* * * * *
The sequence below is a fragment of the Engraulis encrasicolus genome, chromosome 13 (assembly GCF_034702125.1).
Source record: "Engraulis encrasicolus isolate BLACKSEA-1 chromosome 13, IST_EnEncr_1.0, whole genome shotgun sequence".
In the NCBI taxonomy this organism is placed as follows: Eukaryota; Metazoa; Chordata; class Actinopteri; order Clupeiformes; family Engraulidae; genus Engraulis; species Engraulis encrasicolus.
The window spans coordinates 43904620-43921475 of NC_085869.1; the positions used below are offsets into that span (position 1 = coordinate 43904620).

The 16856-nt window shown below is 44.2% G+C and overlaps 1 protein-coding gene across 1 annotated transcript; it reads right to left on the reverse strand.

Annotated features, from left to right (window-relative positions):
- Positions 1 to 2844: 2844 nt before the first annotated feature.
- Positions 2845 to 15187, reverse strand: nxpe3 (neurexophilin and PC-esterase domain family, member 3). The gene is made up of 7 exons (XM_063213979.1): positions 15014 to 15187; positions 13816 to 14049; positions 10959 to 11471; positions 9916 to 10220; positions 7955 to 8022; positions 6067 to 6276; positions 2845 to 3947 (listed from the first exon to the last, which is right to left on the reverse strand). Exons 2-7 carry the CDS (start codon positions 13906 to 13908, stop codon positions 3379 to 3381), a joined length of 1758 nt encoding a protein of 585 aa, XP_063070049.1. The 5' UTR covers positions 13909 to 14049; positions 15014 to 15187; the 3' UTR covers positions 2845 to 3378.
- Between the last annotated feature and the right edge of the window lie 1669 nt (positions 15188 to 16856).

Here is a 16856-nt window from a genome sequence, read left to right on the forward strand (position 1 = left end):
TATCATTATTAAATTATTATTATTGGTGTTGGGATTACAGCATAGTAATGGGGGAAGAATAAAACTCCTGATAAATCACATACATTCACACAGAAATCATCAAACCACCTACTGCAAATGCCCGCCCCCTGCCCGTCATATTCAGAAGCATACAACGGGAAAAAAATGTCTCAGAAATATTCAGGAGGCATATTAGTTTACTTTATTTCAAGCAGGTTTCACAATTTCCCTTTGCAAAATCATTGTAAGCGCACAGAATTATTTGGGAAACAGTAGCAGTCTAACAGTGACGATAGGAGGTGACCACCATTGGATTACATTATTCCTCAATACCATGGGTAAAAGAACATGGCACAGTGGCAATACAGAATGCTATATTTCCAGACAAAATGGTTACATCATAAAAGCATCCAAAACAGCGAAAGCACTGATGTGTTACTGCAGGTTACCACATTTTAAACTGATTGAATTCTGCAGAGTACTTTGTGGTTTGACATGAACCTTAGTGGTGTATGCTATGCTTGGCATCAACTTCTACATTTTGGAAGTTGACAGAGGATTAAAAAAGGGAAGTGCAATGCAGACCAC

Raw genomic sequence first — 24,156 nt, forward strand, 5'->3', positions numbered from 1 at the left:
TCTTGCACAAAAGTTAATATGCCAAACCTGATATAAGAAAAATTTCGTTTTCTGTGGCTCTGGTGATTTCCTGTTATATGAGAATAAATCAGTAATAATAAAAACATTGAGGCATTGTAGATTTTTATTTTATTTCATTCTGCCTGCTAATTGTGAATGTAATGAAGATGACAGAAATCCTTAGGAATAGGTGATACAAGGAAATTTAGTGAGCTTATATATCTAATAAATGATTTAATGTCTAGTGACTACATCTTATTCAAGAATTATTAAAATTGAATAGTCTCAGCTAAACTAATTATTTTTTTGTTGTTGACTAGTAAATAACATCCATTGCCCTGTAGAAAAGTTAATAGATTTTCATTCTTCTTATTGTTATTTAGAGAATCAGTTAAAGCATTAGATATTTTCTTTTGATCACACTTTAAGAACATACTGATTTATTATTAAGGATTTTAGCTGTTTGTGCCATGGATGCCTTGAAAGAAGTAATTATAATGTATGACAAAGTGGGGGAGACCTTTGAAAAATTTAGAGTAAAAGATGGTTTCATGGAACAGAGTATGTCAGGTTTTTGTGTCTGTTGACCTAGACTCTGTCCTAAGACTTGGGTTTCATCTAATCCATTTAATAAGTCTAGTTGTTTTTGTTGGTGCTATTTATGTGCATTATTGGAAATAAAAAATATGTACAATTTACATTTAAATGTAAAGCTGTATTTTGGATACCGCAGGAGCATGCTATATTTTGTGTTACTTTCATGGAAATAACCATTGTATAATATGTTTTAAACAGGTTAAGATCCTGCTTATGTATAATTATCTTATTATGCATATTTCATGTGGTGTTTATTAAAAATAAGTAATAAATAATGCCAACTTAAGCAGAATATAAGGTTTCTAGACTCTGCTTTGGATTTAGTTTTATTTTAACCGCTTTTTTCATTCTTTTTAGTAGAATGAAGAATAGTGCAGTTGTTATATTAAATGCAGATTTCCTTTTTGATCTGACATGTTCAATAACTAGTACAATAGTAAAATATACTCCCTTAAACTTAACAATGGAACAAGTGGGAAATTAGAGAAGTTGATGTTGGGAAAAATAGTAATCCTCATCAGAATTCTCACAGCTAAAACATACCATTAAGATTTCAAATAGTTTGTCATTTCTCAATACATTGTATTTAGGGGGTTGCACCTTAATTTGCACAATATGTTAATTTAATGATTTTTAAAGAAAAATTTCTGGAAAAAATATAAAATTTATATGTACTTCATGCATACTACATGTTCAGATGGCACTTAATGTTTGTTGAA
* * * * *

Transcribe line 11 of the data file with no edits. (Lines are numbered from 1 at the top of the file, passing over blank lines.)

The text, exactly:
TATCATTATTAAATTATTATTATTGGTGTTGGGATTACAGCATAGTAATGGGGGAAGAATAAAACTCCTGATAAATCACATACATTCACACAGAAATCATCAAACCACCTACTGCAAATGCCCGCCCCCTGCCCGTCATATTCAGAAGCATACAACGGGAAAAAAATGTCTCAGAAATATTCAGGAGGCATATTAGTTTACTTTATTTCAAGCAGGTTTCACAATTTCCCTTTGCAAAATCATTGTAAGCGCACAGAATTATTTGGGAAACAGTAGCAGTCTAACAGTGACGATAGGAGGTGACCACCATTGGATTACATTATTCCTCAATACCATGGGTAAAAGAACATGGCACAGTGGCAATACAGAATGCTATATTTCCAGACAAAATGGTTACATCATAAAAGCATCCAAAACAGCGAAAGCACTGATGTGTTACTGCAGGTTACCACATTTTAAACTGATTGAATTCTGCAGAGTACTTTGTGGTTTGACATGAACCTTAGTGGTGTATGCTATGCTTGGCATCAACTTCTACATTTTGGAAGTTGACAGAGGATTAAAAAAGGGAAGTGCAATGCAGACCAC